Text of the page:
The organization notes that all of the finalists have increased the number of their Hispanic and African-American students taking the SAT, ACT or Advanced Placement tests; increased their graduation rates for those students and have ranked near the top of districts in their states in minority student achievement on standardized state tests.

In case you missed the announcement, here are the finalists and some of their achievements with Latino students:

Corona-Norco Unified School District, California (50 percent Latino):  Between 2008 and 2011, the number of Latino students taking the SAT increased by 11 percentage points, and the average score improved by 14 points. The number of Latino students taking Advanced Placement exams increased by 7 percentage points, and passing rates by 5 percentage points. Achievement gaps between Hispanic and white students in math and science also narrowed. Coverage by the ABC affiliate here.

Houston Independent School District (62 percent Latino): Between 2008 and 2011, the number of Latino students taking the SAT increased by 15 percentage points. The number of students taking Advanced Placement exams increased by 13 percentage points in the same time period. About 29 percent of Latino students took an AP exam in 2011. Coverage by the Houston Chronicle.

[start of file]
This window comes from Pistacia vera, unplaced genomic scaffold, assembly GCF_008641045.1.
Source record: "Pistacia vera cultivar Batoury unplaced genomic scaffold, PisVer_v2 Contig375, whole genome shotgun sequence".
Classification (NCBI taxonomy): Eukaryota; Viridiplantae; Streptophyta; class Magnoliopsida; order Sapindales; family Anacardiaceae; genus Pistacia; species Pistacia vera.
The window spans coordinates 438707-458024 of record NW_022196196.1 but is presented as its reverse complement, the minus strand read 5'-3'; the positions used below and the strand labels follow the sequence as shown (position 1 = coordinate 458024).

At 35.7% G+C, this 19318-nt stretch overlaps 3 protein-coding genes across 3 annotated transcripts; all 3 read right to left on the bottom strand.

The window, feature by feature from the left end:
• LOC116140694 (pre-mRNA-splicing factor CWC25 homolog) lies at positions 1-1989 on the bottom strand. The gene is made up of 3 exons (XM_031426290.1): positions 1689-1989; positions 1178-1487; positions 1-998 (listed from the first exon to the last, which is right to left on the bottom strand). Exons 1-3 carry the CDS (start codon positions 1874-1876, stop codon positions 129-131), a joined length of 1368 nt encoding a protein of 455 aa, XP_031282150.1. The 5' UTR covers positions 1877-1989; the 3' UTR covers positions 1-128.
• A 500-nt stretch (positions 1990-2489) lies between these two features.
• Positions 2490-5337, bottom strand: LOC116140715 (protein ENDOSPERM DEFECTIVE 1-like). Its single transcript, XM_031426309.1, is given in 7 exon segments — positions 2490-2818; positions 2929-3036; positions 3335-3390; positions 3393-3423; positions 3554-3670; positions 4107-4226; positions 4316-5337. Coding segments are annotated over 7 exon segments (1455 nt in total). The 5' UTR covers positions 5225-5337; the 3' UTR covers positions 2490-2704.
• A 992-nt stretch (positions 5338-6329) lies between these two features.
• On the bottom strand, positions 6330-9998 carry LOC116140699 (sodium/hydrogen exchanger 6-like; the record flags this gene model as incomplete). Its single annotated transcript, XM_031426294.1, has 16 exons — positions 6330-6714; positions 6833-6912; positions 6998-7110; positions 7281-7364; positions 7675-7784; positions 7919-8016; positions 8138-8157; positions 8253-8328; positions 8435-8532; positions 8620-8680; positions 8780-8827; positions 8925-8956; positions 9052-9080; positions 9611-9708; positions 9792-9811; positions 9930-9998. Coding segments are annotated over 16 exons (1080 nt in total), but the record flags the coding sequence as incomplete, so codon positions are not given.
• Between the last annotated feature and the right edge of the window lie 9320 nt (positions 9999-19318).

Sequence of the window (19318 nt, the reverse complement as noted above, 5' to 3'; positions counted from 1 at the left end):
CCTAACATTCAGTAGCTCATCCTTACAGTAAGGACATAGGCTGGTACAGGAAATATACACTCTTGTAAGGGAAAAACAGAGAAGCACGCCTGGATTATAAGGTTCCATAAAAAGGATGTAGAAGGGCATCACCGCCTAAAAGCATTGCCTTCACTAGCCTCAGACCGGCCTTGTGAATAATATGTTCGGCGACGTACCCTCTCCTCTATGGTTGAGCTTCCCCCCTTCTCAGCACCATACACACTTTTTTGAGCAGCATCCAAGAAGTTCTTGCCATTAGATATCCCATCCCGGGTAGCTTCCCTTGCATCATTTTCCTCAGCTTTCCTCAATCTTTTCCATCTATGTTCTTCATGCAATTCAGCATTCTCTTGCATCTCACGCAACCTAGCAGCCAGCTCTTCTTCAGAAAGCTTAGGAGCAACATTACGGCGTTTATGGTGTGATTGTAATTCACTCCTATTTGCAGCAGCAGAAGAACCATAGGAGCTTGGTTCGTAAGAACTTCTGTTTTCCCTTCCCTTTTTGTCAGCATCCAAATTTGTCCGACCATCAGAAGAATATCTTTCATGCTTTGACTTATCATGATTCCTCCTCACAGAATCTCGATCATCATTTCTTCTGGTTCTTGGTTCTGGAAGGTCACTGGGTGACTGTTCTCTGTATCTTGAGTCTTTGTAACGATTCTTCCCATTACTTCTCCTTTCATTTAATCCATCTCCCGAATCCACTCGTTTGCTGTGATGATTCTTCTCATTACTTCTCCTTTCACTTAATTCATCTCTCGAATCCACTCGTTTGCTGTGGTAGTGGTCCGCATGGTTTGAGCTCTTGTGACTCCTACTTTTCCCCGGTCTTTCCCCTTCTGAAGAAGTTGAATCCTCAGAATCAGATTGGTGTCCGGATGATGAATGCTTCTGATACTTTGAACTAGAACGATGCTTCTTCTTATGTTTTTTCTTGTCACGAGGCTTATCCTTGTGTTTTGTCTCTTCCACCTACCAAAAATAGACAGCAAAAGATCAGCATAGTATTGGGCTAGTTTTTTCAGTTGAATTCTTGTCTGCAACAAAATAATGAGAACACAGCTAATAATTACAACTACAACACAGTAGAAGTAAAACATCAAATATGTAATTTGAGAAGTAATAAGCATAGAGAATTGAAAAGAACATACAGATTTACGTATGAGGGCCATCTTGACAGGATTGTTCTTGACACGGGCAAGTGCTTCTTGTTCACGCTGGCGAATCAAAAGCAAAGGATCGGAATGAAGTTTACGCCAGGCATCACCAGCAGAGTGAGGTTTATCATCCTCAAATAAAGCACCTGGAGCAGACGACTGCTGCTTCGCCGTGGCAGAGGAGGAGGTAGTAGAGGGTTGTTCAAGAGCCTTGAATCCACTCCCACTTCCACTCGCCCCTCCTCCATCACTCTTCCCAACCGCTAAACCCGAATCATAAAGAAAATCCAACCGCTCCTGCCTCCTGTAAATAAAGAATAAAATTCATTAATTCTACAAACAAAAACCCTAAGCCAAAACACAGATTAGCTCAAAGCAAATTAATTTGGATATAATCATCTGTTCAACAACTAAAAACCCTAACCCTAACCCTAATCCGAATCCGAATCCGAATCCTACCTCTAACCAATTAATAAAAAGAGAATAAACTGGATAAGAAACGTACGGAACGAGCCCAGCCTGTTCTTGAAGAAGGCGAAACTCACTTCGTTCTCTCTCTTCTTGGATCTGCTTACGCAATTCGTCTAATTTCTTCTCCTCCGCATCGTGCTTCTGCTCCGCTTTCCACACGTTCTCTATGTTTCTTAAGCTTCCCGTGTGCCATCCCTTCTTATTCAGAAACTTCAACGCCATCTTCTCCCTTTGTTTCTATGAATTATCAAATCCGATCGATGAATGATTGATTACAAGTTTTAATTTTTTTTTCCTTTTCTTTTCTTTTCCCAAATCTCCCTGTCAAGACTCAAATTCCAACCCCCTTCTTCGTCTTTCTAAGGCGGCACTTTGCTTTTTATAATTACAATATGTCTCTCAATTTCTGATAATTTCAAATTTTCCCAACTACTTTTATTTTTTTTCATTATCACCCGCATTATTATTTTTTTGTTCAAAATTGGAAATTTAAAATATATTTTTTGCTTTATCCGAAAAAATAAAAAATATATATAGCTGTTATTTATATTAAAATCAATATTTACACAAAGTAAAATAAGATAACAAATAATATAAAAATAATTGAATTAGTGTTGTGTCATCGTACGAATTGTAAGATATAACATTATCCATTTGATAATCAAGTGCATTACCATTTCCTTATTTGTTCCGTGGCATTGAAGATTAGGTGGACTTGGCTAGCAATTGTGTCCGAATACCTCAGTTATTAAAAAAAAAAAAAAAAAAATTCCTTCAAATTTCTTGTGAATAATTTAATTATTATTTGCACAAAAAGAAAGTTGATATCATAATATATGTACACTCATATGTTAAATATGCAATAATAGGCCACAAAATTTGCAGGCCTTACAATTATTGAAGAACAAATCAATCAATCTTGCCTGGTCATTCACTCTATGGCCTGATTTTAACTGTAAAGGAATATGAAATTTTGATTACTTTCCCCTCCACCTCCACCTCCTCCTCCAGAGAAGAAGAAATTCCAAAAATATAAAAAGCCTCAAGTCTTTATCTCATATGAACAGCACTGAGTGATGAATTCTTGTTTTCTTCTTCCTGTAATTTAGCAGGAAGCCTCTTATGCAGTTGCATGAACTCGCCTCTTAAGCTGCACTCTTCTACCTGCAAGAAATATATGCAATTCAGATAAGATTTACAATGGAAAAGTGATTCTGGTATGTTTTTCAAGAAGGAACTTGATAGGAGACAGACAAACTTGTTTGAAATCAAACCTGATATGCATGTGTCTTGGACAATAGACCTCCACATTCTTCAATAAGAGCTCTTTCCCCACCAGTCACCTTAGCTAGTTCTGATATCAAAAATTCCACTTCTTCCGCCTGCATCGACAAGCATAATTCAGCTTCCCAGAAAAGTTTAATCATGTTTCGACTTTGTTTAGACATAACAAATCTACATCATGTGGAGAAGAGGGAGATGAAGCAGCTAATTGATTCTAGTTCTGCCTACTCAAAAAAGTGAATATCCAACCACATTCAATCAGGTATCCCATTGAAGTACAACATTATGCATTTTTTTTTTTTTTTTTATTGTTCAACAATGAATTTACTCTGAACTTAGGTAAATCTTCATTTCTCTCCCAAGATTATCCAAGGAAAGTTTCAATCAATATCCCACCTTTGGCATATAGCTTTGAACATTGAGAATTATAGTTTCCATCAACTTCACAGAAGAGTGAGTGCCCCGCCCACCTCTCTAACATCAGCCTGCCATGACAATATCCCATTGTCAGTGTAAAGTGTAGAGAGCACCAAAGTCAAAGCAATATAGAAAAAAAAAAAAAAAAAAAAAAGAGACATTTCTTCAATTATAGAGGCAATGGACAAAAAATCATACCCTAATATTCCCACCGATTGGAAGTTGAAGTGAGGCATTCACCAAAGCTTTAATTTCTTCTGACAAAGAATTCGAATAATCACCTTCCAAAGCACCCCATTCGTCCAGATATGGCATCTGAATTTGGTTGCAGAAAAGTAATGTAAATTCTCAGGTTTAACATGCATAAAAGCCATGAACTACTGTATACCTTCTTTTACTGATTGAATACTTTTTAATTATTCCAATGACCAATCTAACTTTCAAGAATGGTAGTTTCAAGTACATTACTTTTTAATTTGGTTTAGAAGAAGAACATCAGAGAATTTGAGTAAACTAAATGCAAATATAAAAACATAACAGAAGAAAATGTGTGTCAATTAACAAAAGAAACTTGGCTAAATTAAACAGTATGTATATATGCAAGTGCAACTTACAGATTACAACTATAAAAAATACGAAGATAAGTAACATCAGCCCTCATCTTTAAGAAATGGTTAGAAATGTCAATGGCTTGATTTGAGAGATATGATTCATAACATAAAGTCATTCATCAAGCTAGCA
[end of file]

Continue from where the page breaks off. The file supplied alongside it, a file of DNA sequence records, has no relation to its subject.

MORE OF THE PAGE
Miami-Dade County Public Schools (64 percent Latino): Hispanic graduation rates increased by 14 percentage points between 2006 and 2009. Between 2008 and 2011, SAT participation by Latino students increased by 6 percentage points and average scores by 15 points. Coverage by The Miami Herald here.

Palm Beach County, Florida (29 percent Latino): The district increased the proportion of Latino students performing at the highest level on middle school science exams by 9 percentage points. The Hispanic graduation rate increased by 13 percentage points. Coverage by The Miami Herald here.

The finalists were chosen by a 13-member board including education researchers, civil rights leaders and university leaders. The lone finalist will be determined at a four-day site visit conducted by the RMC Research Corporation that will include examining data and interviewing district administrators, teachers and parents. A jury will then select a winner based on achievement data and the visits.

Even if your district isn’t listed, has it made winning the prize a goal?